In the beginning of April, the other new grad students (we just finished our second semester) and myself had to go through candidacy. You present your work to the faculty and tell them about it, and tell them about your show idea and they give your their comments. They get to decide if you have the ok to proceed with what you are doing as-is, or if they think you need to change some things, or need to just start over, or run for the hills, or whatever. Seth and I got the thumbs up, however both of us (and some others I think too) have to re-show two pieces in the first two weeks of next semester. I have several pics to post here, but there are some things I like about them, and some I don't. I'll talk about that as I go I suppose. Also, I have something a bit different to start working on for my show next semester as I've yet again changed my mind about what I want to do (happens for everyone all the time, especially over the summer), therefor, these pics might be kind of moot as far as my direction goes, but just so all you folks back in KY can see some stuff I've been doing, well, here ya go.Warning: these are not the best pictures.
We had to set up on campus because that's where our first show has to be (for the the MA show. In another year and a half we have an MFA show which must be off campus. UD is a three year, two degree program). Prior to grad school I had always made pedestal pieces, and I wanted to break away from that this time. I wanted to create environments for my strange, plant creatures to live, and I used mulch and moss, etc, instead of just ceramic materials.
I really liked the woodsy dirt floor this gave, but faculty pointed out that because of the color similarity between the dirt and the piece(s), it got a little lost. They are right, but I didn't particularly mind in this case because heaven forbid someone has to actually LOOK at something to think about what's going on, eh? But I do see their point.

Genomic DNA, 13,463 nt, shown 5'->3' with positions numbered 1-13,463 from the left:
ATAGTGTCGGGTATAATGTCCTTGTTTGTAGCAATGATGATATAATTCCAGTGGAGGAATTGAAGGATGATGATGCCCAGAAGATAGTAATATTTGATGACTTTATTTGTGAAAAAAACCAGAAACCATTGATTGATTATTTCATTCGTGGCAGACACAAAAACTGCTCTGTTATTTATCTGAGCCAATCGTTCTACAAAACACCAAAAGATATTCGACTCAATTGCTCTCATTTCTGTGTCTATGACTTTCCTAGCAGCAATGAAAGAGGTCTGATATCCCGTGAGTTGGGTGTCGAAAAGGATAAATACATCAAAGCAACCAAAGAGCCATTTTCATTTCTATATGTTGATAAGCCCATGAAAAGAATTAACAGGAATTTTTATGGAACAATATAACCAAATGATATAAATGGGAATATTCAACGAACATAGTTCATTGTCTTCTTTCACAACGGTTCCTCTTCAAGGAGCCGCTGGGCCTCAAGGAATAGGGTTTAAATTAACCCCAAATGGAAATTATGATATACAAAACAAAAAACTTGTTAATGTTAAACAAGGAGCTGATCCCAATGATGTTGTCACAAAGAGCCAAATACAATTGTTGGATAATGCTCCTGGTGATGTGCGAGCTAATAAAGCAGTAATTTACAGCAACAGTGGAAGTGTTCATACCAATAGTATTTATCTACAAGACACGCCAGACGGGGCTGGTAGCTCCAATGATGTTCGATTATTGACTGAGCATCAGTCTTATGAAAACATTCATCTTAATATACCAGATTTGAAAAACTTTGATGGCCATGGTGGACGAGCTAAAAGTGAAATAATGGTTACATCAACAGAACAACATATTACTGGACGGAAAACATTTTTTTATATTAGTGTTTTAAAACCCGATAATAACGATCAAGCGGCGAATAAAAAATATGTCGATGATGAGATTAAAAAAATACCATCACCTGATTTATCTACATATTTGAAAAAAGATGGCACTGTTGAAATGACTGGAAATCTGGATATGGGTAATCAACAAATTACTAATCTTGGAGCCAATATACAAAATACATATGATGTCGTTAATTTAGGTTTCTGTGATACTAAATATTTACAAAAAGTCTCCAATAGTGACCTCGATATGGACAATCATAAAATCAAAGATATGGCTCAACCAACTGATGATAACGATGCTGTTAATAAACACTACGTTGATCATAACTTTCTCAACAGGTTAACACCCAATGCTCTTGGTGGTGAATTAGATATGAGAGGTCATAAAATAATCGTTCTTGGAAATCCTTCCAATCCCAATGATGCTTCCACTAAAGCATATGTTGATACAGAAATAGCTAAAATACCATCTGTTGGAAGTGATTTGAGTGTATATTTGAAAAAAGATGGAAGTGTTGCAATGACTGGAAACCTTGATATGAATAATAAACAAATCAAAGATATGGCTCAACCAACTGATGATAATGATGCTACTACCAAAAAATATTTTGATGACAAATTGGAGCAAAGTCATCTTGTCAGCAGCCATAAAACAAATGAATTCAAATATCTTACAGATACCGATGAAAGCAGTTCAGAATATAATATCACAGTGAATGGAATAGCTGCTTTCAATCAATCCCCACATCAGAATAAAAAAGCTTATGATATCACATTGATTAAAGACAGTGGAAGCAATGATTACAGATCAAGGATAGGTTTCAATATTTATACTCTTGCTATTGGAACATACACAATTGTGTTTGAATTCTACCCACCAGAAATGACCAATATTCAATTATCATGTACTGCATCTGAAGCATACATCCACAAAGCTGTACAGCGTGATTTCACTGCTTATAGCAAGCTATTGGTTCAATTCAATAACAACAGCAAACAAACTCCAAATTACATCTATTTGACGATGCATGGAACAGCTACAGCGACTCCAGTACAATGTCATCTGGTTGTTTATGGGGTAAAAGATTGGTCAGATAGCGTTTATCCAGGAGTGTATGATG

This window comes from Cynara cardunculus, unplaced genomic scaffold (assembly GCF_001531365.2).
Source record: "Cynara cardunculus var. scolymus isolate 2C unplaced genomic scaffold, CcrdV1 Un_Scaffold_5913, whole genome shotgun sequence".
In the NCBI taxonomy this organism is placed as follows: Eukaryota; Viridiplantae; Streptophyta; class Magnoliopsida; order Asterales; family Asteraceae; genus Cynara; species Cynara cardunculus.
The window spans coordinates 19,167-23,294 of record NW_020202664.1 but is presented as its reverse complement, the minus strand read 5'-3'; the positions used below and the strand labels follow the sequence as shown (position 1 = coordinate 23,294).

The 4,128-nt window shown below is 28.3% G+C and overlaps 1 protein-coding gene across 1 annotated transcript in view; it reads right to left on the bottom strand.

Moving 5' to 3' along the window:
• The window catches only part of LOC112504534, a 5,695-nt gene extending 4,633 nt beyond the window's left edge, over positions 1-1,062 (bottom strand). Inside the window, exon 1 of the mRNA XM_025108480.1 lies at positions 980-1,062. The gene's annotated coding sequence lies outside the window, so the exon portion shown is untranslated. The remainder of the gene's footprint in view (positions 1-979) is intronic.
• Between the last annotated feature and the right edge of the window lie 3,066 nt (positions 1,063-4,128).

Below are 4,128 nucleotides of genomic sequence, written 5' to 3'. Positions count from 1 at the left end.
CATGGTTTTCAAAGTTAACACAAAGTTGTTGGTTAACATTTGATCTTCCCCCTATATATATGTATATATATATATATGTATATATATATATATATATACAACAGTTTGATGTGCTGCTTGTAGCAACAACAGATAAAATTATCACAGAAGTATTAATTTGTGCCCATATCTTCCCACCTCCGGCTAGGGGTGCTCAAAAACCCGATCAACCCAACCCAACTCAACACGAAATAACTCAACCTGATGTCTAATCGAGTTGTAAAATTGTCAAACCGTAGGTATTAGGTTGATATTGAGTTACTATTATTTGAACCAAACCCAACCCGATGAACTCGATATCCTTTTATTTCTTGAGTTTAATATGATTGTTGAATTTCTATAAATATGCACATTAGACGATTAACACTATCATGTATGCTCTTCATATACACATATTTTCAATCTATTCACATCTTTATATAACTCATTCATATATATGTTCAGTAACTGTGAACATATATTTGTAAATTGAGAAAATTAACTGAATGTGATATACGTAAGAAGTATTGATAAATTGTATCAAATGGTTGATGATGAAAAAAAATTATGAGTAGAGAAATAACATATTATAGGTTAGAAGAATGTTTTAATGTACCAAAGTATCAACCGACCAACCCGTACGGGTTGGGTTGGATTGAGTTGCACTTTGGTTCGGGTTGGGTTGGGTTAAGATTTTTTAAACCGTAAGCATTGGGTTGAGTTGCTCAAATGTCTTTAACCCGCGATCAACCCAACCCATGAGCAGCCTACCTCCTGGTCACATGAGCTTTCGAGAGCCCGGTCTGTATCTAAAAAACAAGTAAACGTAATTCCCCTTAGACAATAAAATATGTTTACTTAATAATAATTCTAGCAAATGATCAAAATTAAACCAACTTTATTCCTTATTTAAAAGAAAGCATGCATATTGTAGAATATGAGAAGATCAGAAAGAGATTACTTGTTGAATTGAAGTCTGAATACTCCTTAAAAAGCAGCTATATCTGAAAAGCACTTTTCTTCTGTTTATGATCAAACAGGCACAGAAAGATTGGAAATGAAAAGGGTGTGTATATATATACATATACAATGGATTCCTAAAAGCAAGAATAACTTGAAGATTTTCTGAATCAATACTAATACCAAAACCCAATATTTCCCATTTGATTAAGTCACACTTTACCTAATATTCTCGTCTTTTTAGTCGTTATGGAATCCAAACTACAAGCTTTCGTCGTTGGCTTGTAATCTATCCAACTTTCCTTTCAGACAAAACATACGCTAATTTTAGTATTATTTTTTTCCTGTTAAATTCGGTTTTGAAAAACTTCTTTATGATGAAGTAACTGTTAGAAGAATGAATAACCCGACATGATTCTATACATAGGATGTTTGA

They also questioned why everything was left on a flat surface, which was something I actually hadn't though about up until that point. I think creating hills and valleys within the gallery space is actually a great idea, and up until a recent new idea, was going that route.
I love it when bugs land on my work. :D
This was a sampling of something I wanted to do much bigger. I wanted about 30 of these vine-like creatures growing out of the ground creating a path you had to walk through.
The tallest one here is well over six feet tall and constructed from two parts that were epoxied together after firing, and the seam filled and painted to hide it.
Not much got said about these specifically, just complaints about dirt. I could still use the same pieces to show again next semester if I wanted too, just a different presentation, which is fine. Although I've grown bored with these, and have similar, but new ideas to work on now.
I think my biggest complaint about grad school here is that getting any kind of positive feedback is a rarity, with the exception being maybe your studio-mates. While it's easy to point out everything a student is doing wrong, I absolutely believe that it is important to also let students know when they are doing something well, even if it's just a "Hey, I really like what's going on right here." There's a difference between being babied (which I do not expect to be at all) and getting some positive encouragement. And being encouraged by your superiors is important in every filed and every job. It's a psychological fact. But whatever, I'm gonna keep on keepin' on and practice listening to my instincts about my work, which I think I've been having a hard time doing.
I also have some things for etsy, pics ready to go and all. I'll save that for later though when I actually get them posted. There's enough pics crammed into this post, haha. All in all, things are pretty well here. :) I'm glad to have the summer to be in the studio with no other classes to steal my time. Now if you'll excuse me I have lunch to eat, and clay to mix.
EDIT: It has been suggested that I add my artists statement to this post, and I think that may be a good idea, so here ya go:
I draw inspiration for my work from the oddities and mysteries found in the natural world; microscopic organisms, unusually shaped or textured seeds and pods, fungi, lichens, and carnivorous plants. I’m excited by their growing process, the evolution of how they came to be, and the mystery of what might be inside something such as a large growing pod when cracked open. Rather than recreate these objects, I use their unique textures and forms to create ambiguous botanical life forms of my own invention. I want to create that same excitement and curiosity in the viewer that I myself have when exploring the environment around me. I find myself often giving pieces anthropomorphic characteristics since much of my work is a narrative of my personal experiences and growth as a human being, and also the experiences, changes and observations I make of the people around me. I work in clay because I love the intimacy of such a malleable material. It is a meditative and therapeutic process that puts me in direct contact with the earth that gives me my inspiration. There is an unlimited amount of discovery in the process of exploring glazes and other surface treatments as well as firing the work.